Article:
I don’t even know what to think right now. I’ve gone to all this trouble clearing 100 pages of online space right here on this site and now? Now I’m at a loss as to how I’ll fill that space if my columnist doesn’t come through.
You may be wondering how I came to be fortunate enough to be promised a 100-page manifesto in the first place. Great question.
Over the past decade, the Mariners have been really, really, really good at spawning anger and dissent amongst their fan base. Really good. I can’t tell you how good they’ve been at this. To the credit of the affected population, rather than commit crimes or go on villainous rampages, fans have taken to the world wide web to voice their displeasure for the organization, because frankly, what else is this online environment good for, anyway?
You’d think that people would be relatively unified in their angst over a team that hasn’t been to the postseason in twelve years, but that’s not the case at all. So what if we all agree that the team sucks? Some people out there don’t agree enough. Some people out there show signs of occasional optimism, others show too much pessimism, some aren’t as critical as we’d like them to be, others are far too critical. We can agree that the Mariners are bad, but we can’t agree on the way in which we all agree about that very thing we originally agreed upon. If this sounds ridiculous, that’s because it is.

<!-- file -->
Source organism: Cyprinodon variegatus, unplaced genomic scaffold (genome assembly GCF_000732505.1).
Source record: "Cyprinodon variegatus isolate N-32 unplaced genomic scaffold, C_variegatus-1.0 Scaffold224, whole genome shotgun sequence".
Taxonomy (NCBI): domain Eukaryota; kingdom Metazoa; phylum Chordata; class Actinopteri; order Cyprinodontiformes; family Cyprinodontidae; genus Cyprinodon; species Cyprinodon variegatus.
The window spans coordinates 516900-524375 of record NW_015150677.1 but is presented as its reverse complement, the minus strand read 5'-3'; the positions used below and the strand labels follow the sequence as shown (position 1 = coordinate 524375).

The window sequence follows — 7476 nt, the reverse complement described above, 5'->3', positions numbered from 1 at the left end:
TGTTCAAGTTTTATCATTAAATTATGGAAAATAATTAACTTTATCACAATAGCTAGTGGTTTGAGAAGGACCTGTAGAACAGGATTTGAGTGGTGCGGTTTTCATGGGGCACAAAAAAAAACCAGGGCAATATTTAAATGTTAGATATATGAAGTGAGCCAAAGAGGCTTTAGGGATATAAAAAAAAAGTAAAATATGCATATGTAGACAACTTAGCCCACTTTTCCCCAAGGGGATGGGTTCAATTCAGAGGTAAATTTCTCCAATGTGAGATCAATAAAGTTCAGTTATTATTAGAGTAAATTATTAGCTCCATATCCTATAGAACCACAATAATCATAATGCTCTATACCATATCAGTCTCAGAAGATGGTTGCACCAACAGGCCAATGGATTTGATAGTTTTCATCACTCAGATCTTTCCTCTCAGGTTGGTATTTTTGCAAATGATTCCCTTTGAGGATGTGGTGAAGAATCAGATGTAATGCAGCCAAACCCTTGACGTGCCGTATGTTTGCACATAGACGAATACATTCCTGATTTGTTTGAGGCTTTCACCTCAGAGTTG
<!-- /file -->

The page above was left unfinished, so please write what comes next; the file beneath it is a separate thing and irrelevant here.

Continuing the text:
Playing baseball on Sunday afternoons until the sky turned red and the shadows disappeared. Until my arm ached from hundreds and hundreds of tosses (forget pitch counts) and my legs tired from all the running. Until dirt stained my socks and sweat softened the bill of my cap.
I remember laughing for no reason and shouting for fun. Chasing ground balls and fly balls and bugs and just about anything else that was deemed worth chasing.
I think about diving into the grass over and over again, trying wholeheartedly to snag pop-ups that fell just out of reach. It wasn’t about the catch; it was about the leap and the fall. It was about the cushion that the cool, green earth somehow provided. That feeling of hitting the ground and caring about nothing else in the world besides getting up and doing it again.